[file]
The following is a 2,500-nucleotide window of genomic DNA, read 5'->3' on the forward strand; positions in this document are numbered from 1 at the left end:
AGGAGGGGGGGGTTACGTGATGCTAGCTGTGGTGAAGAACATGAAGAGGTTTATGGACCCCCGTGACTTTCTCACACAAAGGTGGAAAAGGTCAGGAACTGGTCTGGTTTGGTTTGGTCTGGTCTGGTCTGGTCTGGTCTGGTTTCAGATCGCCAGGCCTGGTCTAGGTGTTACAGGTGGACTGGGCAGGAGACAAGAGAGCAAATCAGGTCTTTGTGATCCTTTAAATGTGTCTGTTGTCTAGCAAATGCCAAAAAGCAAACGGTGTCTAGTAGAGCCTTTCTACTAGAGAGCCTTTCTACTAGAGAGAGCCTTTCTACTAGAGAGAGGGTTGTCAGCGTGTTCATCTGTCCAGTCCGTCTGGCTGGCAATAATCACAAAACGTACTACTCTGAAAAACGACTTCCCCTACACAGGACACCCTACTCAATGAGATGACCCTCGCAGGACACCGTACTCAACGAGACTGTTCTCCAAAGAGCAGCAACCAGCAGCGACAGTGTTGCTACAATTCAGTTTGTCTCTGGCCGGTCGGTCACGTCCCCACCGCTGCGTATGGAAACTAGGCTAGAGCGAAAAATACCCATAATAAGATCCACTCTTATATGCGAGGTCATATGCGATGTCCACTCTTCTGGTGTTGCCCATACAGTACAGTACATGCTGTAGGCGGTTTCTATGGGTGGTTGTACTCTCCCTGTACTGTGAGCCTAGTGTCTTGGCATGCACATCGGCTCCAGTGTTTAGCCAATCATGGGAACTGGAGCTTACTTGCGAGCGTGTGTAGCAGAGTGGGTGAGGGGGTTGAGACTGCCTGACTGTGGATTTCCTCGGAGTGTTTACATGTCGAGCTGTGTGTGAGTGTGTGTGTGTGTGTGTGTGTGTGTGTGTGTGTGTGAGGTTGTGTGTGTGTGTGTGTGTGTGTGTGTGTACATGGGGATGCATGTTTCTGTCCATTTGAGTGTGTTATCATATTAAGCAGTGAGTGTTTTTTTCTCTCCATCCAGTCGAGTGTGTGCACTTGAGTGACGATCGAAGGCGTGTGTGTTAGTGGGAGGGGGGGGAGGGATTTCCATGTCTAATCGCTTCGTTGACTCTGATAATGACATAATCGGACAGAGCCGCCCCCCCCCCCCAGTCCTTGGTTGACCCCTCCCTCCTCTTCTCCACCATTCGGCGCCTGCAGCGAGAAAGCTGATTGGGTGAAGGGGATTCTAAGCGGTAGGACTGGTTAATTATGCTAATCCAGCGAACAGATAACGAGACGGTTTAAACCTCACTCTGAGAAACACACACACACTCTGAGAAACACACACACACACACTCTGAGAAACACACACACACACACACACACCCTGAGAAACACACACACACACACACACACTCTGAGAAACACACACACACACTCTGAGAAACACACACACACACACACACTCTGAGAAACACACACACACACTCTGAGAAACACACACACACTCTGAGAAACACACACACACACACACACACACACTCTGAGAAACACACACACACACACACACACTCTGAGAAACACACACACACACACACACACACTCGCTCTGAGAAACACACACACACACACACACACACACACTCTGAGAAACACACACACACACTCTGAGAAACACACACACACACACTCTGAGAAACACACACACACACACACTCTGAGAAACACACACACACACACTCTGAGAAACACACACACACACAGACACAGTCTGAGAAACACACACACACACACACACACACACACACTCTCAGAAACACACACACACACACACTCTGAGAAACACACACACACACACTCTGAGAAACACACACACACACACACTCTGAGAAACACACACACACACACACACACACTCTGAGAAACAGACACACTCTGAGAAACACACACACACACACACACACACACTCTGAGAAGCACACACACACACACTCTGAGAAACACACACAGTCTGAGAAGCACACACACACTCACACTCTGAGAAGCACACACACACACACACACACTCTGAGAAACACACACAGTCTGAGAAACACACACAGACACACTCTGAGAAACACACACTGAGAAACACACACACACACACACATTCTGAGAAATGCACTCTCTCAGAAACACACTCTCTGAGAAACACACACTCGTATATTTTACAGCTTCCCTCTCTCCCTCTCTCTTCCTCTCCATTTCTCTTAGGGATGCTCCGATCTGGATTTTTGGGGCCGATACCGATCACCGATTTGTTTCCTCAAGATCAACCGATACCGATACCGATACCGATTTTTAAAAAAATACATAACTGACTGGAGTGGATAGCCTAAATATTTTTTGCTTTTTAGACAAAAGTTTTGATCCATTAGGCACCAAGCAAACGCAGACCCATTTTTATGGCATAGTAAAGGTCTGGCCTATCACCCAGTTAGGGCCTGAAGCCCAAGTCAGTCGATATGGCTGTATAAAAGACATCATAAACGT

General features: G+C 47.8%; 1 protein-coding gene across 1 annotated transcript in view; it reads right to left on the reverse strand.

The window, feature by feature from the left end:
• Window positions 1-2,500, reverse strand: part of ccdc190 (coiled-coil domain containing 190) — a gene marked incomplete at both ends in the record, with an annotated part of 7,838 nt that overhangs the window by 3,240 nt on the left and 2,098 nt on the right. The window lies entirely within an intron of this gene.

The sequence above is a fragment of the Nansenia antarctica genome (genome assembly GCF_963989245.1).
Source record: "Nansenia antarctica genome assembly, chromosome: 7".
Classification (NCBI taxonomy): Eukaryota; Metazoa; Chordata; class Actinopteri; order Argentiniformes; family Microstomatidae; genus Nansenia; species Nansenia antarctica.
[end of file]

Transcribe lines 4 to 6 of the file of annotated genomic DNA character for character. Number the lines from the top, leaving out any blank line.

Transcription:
The window, feature by feature from the left end:
• Window positions 1-2,500, reverse strand: part of ccdc190 (coiled-coil domain containing 190) — a gene marked incomplete at both ends in the record, with an annotated part of 7,838 nt that overhangs the window by 3,240 nt on the left and 2,098 nt on the right. The window lies entirely within an intron of this gene.

The sequence above is a fragment of the Nansenia antarctica genome (genome assembly GCF_963989245.1).